A house is not the same twice. Even if I stare long and hard and try not to blink and let the breeze distract, the house changes right in front of me. That was and was not my room. That was and was not the crooked porch roof. Was that wall always that short? It’s not the way I remember it and can’t be. How dare the house change? How dare it bend time and space? A person can’t be prepared to expect that. It used to be simple to start at the mouth of a neighbourhood and make your way to the belly. When you’ve been gone from a neighbourhood for twenty years, and you make your way back to that neighbourhood, that neighbourhood tries to throw you up.
Some neighbour I don’t recognize gives me a dirty look from two doors down, watching me to see what I’ll do. She’s tired of watching kids break through the plywood planks, carrying spray cans in their backpacks; when she calls them out they laugh at her wrinkled face and toss rocks at her Oldsmobile. You can’t blame a woman like that for being suspicious. I don’t half believe I’m standing here myself. Down the road, kids play ball hockey, treading new marks into freshly seeded grass, thrashing their sticks against the concrete curbside, taking chips out of something that always kidded me into seeming permanent. It would always be the same street and the same sun and the same gardens and trees, but at some point it stopped being the same. Now it stands here like a forgetful elderly relative, politely asking for a reminder, some flicker of a memory I can lay before it to make the house say, “Yes, I am the house you remember; you have all my love, you always have and always will.”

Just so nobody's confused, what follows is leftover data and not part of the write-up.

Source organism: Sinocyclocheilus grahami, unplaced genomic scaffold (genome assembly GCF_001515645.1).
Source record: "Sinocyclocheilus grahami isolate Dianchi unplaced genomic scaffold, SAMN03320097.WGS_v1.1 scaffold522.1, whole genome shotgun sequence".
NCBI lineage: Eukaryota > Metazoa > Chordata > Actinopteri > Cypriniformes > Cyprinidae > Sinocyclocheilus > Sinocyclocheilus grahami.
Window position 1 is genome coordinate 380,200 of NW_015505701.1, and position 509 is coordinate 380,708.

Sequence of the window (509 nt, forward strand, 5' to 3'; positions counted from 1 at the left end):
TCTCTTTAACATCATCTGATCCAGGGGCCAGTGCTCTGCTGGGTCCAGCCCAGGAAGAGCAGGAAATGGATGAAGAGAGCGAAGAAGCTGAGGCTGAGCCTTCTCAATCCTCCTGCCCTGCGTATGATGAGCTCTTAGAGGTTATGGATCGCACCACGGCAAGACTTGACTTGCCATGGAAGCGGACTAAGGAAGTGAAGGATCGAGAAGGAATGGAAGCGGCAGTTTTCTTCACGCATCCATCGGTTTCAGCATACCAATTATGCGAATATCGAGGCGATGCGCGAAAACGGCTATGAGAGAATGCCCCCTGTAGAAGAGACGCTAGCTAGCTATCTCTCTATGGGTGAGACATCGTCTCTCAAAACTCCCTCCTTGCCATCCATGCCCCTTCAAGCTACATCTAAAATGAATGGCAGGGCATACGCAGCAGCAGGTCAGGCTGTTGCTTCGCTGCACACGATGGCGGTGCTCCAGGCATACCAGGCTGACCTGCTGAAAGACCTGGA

You don’t grow in a house. The house shrinks around you, becoming too small for your body until you have to escape through a front window before it splinters and cracks from clenching at your waist. Mostly they don’t bother to knock houses down. Curious. They stay standing and you keep growing and before you know it everything is in bits and pieces. This house is a standing nightmare. I wish I had the guts to step inside and reclaim that bedroom that was and was not mine. I’d yank the plywood out of the window and stay looking out at the streets until the sun went down, and the kids playing ball hockey were called in to eat, and the falling sun spread rays through the branches of the trees that have also changed, and the woman eyeing me suspiciously called the police on me.
If I’d been dragged out of here by force twenty years ago, that might have killed the urge to come back. I wouldn’t be standing in front of this house, watching it change, feeling myself shrink, feeling digested.